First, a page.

In Tristes Tropiques (translated beautifully in this edition by John and Dorren Weightman), Claude Lévi-Strauss presents a nine-part exploration of humans and the environment, and the anthropologist’s role in deciphering that exploration. Though centered mainly on Lévi-Strauss’s trips and research in Brazil, the book also ranges widely over sociology (Fascism, Capitalism, Marxism), religion (Muslem, Islam, Bhuddism), urban development, and education, in such other locations as Martinique, France, Chicago, India, and points in between—the latter mostly on-board ship.
Part one—An End to Journeying—is both introduction and manifesto, beginning, “I hate traveling and explorers.” Right away we learn much about the anthropologist—not so much his curriculum vitae (though there is a bit of that) but more importantly his feelings, his fears, his responses verbal and otherwise to the world around him. We also learn that he is an eloquent writer, an amazing assembler of beautiful imagery, and through-and-through a social scientist, both of the era and beyond.
In part two—Travel Notes—we get a more traditional “How I came to be an anthropologist” story, juxtaposed against what may well be the most detailed essay of a sunset, at 7½ pages, ever penned. We too wonder if, “after all these years, I could ever again achieve such a state of grace.”
Part three—The New World—brings us to the beginning of the heart of the book, concluding with a brilliant essay on urban design in the Americas (North and South), “São Paulo,” that should be required reading for students of architecture and urban planning alike.
Part four—The Earth and Its Inhabitants—takes us deeper into Brazil, literally and figuratively. Except it also takes us to India, takes us deep into the life of true poverty, of the utter failures of the caste system in India. In addition to excellent description, Lévi-Strauss is not shy about his opinions of the place, its people, its political systems—in sum, providing a detailed anthropological review and, in some cases, thesis on the place and its culture.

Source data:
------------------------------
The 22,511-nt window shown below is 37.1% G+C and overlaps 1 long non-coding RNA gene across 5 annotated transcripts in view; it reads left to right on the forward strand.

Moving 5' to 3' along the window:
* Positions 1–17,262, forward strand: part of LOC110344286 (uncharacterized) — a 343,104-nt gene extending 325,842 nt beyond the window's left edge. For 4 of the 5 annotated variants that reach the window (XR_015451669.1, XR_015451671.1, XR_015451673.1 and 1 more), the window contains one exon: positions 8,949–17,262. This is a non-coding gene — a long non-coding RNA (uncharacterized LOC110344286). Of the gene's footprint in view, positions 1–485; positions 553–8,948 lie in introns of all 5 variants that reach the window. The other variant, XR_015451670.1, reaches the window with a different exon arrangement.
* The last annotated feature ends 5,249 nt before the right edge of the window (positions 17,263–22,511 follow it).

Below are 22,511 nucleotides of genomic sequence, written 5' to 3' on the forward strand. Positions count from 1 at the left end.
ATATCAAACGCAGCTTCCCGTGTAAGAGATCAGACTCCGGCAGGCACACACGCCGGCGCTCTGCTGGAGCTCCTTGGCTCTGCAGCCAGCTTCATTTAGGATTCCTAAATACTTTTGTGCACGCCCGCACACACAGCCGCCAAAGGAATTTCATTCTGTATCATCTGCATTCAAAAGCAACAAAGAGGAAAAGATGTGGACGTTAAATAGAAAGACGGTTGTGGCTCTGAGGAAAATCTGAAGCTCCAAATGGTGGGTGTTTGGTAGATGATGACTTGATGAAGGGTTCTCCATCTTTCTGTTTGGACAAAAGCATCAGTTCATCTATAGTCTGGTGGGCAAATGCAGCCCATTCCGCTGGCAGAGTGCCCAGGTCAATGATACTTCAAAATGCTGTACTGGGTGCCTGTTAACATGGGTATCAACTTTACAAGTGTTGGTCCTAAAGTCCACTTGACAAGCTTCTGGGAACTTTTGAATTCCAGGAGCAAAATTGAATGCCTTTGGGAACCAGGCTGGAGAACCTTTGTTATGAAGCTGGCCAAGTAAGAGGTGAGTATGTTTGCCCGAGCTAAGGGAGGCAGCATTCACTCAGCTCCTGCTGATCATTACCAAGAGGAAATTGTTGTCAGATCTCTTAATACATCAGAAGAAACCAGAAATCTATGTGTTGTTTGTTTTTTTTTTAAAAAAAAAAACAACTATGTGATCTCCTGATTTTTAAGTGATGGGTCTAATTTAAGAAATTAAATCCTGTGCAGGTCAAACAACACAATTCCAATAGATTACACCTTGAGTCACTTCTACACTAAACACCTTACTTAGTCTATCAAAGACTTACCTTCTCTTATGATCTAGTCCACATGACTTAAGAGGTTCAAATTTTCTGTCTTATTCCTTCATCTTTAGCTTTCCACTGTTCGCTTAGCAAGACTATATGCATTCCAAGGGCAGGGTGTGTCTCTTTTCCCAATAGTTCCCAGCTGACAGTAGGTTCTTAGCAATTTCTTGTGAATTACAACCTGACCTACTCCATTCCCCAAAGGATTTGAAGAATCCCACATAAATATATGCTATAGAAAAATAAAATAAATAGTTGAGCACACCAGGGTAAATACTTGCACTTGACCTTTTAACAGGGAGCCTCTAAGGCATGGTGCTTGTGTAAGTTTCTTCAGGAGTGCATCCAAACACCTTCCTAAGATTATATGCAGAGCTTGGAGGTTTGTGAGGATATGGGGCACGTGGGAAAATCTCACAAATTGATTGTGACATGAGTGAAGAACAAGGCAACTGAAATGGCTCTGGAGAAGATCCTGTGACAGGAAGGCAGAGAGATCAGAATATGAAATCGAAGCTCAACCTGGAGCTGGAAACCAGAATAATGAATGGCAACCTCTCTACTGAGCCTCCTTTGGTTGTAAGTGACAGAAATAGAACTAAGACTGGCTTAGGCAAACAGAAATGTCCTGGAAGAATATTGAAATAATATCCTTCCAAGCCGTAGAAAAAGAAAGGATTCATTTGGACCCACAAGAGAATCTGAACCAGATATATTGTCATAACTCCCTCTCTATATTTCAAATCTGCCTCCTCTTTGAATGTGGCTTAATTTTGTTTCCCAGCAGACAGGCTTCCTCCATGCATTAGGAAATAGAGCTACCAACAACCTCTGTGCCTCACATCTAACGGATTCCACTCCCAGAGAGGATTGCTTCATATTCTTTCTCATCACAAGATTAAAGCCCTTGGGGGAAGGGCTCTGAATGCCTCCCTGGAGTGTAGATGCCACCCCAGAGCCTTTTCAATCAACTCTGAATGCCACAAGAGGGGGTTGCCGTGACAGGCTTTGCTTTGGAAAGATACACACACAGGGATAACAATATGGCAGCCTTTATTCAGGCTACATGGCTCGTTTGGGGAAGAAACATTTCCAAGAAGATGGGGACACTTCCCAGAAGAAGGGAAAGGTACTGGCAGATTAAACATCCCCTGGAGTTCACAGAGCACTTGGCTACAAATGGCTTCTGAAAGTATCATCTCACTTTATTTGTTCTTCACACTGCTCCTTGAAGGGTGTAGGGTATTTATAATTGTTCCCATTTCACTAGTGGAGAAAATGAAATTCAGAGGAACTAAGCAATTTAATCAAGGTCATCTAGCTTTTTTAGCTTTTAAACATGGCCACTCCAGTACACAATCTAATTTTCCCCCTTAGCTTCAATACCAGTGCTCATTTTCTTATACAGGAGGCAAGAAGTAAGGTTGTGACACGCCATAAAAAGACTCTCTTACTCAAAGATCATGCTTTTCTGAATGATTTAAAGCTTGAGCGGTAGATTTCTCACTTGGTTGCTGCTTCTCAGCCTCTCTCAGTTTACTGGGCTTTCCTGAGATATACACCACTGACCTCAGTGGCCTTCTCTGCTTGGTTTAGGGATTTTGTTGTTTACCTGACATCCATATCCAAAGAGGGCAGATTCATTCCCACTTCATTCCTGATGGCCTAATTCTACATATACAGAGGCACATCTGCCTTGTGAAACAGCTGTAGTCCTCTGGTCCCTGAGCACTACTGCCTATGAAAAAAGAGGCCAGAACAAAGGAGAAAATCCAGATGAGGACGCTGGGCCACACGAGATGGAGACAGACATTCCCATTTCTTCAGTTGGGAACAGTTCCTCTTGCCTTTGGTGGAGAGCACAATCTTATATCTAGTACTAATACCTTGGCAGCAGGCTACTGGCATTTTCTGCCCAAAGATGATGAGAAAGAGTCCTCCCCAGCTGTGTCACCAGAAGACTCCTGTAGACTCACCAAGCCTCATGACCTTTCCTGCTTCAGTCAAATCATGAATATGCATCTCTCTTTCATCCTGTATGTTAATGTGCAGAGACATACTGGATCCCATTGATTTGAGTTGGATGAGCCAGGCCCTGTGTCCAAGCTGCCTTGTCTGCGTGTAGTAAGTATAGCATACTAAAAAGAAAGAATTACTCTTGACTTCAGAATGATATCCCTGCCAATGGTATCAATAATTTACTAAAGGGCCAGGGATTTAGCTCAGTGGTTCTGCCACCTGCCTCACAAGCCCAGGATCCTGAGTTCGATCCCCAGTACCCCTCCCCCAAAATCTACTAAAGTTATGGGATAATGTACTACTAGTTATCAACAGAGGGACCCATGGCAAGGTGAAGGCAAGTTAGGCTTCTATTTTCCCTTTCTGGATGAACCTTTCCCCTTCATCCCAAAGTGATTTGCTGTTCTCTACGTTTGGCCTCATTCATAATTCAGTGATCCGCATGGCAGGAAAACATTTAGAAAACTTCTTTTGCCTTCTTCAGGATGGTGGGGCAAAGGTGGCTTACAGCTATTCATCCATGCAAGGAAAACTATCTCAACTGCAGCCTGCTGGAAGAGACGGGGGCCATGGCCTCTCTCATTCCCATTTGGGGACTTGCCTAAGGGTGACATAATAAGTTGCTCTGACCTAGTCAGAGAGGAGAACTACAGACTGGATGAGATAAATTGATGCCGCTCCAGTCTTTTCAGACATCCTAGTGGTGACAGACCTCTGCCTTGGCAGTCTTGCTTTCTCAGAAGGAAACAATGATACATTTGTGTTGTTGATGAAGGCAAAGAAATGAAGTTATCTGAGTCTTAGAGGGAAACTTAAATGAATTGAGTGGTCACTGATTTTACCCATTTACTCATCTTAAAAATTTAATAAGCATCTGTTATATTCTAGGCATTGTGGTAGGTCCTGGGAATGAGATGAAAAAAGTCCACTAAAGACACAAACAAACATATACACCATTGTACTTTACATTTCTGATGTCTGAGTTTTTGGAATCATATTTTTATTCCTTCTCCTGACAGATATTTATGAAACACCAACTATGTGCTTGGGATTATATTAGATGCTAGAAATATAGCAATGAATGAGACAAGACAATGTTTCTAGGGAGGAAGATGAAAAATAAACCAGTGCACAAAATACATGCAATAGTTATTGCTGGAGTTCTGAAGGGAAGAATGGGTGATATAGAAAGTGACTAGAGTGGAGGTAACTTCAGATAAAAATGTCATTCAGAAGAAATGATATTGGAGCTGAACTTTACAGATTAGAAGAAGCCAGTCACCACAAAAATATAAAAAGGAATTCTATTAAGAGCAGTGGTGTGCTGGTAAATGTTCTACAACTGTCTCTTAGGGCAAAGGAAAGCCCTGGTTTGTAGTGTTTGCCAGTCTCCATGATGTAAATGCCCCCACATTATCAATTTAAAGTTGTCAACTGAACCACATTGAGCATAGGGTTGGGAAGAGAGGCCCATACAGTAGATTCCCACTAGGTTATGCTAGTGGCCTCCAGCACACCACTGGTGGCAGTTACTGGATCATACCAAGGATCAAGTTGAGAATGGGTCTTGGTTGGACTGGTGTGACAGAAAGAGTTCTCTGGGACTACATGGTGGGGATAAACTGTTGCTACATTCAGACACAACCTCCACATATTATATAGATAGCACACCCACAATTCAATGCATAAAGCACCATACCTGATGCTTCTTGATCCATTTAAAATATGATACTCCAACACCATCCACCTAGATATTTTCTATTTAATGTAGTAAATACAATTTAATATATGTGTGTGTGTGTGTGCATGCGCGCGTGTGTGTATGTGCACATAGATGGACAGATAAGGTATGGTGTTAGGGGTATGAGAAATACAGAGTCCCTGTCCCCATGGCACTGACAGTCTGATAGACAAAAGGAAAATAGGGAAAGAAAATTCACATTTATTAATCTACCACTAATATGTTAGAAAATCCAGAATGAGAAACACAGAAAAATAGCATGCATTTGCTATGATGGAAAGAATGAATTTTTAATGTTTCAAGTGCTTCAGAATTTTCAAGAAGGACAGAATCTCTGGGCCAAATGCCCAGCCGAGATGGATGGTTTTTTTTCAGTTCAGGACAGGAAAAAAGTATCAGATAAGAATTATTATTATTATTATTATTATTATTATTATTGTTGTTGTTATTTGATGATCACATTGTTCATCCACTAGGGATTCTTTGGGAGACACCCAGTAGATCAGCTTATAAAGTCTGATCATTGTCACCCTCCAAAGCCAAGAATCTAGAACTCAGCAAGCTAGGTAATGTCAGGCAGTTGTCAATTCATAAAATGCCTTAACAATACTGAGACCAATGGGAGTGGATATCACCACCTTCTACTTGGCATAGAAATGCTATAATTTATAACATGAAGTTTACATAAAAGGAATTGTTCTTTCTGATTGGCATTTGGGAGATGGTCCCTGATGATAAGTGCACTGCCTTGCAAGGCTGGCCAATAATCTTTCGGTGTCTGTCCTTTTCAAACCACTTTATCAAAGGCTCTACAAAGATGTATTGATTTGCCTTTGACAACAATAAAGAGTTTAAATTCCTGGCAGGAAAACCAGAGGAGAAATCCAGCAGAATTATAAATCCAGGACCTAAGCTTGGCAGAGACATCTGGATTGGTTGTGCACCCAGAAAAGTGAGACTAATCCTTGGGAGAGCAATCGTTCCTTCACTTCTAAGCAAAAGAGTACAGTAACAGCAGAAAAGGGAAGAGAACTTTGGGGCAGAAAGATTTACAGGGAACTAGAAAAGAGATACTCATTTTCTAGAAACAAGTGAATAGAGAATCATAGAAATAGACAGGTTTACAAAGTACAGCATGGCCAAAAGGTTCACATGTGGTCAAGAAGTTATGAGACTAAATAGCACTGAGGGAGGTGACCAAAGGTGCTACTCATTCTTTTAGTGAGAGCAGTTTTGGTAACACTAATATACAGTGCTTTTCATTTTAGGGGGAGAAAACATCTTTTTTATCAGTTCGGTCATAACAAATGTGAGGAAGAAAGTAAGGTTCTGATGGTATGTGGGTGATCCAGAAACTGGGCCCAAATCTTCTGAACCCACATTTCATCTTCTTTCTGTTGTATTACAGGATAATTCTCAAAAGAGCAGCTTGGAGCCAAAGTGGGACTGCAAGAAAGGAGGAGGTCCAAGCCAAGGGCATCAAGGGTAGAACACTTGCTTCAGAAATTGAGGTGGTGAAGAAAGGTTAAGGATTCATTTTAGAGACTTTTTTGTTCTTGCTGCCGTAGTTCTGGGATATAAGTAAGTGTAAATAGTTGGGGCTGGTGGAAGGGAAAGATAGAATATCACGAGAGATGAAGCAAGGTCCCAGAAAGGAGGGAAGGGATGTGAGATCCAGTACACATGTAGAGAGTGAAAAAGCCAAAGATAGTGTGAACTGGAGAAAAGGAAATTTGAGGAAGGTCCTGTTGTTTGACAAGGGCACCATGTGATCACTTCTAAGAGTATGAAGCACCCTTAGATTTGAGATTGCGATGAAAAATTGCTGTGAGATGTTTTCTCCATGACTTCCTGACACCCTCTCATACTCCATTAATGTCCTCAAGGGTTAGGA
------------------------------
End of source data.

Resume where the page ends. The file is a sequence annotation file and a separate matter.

Part five—Caduveo—brings us to the first of four parts of true, sustained anthropological field study, each dedicated to a different tribe in Brazil’s vast interior. Parts six—Bororo—seven—Nambikwara—and eight—Tufi-Kawahib—are the apex of the book, as Lévi-Strauss and his (some few) associates spend dedicated time with each tribe, learning in fabulous detail about the culture of each. Though geographically similar, the tribes were otherwise absolutely unique in marriage, family life, religious belief, rituals, village design (or lack thereof), and the like.
Finally, part nine—The Return—is just that: a return from Lévi-Strauss’s long days in the field, and a closing discourse (following an almost dreamlike, unfinished play/parable he created called “The Apotheosis of Augustus”) about religion, about anthropology, about witness and inclusion.
Tristes Tropiques, then, is both memoir and (social) scientific field journal, with more than a sprinkling of travel writing mixed in to which Lévi-Strauss, from the get-go, confesses so strongly against. It presents a series of additional paradoxes that may not seem interrelated, but all relate to the variable human condition and therefore are critically connected. The challenge is what can be done about these problems—like the destruction of habitat and cultures both by the westward march of “progress,” like the incredible overpopulation and utter poverty of India, like religious intolerance. There is no solution presented, of course, but there is a concluding seed of hope, a sort of cosmic understanding, that presents itself sometimes in large and more often in very small, detailed ways.
Lévi-Strauss’s stylistic devices are primarily three-fold: imagery, metaphor, and inference. He has a wonderful ability simply to describe. He has a keen sense of comparison, sometimes sweeping but more often using metaphor in specific circumstances, sharp phrases. And, as a scientist, he has the important capability to infer from observation, at least partly answering the great scientific question: What does it all mean? Or at least: What does it mean in this particular situation, in this specific place? These are all his greatest strengths—that and timing, and by that I mean getting to these tribes before they too evaporated.
He may have two literary weaknesses: too much description (he who lives by the sword dies by the sword, and all that), and too strong opinions, which can contradict scientific validity. But as Tristes Tropiques is both memoir and field report, and accordingly social criticism, certainly he is entitled to that. Fortunately, we are too.